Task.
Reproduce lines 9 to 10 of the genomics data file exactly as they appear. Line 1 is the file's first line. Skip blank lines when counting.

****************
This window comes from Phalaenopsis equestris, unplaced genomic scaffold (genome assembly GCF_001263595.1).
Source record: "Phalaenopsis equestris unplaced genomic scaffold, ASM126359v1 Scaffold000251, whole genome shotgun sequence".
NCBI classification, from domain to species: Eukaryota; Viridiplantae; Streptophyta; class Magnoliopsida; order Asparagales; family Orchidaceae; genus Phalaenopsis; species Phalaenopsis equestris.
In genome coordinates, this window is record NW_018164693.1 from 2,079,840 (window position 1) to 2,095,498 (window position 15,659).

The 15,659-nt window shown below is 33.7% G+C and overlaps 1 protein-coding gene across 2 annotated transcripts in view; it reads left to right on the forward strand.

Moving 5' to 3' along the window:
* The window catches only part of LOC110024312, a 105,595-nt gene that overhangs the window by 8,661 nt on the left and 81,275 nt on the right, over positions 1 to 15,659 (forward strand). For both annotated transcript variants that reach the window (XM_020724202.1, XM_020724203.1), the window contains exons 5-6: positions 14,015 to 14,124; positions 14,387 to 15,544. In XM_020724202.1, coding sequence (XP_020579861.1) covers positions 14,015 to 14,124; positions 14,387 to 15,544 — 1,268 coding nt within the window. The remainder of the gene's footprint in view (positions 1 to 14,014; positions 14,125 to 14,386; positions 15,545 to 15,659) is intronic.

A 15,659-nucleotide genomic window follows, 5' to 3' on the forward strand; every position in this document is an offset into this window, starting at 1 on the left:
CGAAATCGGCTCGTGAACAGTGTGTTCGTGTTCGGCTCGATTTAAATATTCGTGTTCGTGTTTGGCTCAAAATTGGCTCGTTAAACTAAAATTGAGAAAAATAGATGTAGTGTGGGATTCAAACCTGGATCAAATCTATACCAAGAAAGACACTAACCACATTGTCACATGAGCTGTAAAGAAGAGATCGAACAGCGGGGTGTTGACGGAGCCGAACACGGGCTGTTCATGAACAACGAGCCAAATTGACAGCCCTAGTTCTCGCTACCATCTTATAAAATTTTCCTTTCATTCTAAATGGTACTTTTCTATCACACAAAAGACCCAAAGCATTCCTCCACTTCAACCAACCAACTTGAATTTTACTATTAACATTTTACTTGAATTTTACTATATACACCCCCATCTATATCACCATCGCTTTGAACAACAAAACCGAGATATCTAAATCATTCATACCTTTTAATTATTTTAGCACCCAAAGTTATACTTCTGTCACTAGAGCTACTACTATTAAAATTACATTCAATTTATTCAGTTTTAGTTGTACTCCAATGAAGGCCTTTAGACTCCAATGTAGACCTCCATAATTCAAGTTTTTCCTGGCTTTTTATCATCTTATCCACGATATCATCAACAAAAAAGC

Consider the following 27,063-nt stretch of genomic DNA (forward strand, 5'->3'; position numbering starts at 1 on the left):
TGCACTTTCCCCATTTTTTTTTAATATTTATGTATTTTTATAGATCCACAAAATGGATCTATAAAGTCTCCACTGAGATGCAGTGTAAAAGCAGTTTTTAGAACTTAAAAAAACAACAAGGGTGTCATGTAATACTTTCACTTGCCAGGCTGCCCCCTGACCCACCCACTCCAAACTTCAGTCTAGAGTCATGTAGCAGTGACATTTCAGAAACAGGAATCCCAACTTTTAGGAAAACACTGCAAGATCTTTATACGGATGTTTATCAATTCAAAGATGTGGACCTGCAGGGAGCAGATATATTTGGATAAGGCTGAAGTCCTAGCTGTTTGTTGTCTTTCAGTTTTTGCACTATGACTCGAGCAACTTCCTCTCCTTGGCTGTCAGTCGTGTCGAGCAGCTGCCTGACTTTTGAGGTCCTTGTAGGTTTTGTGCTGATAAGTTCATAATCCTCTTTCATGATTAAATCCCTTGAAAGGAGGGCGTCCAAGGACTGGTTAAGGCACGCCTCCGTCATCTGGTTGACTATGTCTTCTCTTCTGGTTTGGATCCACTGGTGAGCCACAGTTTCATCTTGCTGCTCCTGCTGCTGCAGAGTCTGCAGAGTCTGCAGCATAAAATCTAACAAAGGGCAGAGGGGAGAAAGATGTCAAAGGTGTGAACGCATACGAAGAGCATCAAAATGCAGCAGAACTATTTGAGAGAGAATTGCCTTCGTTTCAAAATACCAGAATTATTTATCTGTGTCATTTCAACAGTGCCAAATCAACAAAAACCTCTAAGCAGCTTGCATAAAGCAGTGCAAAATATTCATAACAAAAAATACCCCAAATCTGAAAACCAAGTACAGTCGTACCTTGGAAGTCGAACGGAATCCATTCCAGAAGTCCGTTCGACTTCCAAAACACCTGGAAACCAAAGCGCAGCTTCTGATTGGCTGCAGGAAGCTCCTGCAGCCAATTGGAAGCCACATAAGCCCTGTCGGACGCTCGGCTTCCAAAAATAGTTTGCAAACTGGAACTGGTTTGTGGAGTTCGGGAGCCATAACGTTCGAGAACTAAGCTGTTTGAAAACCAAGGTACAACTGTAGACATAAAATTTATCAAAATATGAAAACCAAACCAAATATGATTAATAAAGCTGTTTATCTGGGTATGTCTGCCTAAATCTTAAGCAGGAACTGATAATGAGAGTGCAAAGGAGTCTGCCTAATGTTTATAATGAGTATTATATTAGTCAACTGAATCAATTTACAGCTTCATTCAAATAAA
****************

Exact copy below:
CGAAATCGGCTCGTGAACAGTGTGTTCGTGTTCGGCTCGATTTAAATATTCGTGTTCGTGTTTGGCTCAAAATTGGCTCGTTAAACTAAAATTGAGAAAAATAGATGTAGTGTGGGATTCAAACCTGGATCAAATCTATACCAAGAAAGACACTAACCACATTGTCACATGAGCTGTAAAGAAGAGATCGAACAGCGGGGTGTTGACGGAGCCGAACACGGGCTGTTCATGAACAACGAGCCAAATTGACAGCCCTAGTTCTCGCTACCATCTTATAAAATTTTCCTTTCATTCTAAATGGTACTTTTCTATCACACAAAAGACCCAAAGCATTCCTCCACTTCAACCAACCAACTTGAATTTTACTATTAACATTTTACTTGAATTTTACTATATACACCCCCATCTATATCACCATCGCTTTGAACAACAAAACCGAGATATCTAAATCATTCATACCTTTTAATTATTTTAGCACCCAAAGTTATACTTCTGTCACTAGAGCTACTACTATTAAAATTACATTCAATTTATTCAGTTTTAGTTGTACTCCAATGAAGGCCTTTAGACTCCAATGTAGACCTCCATAATTCAAGTTTTTCCTGGCTTTTTATCATCTTATCCACGATATCATCAACAAAAAAGC

Consider the following 27,063-nt stretch of genomic DNA (forward strand, 5'->3'; position numbering starts at 1 on the left):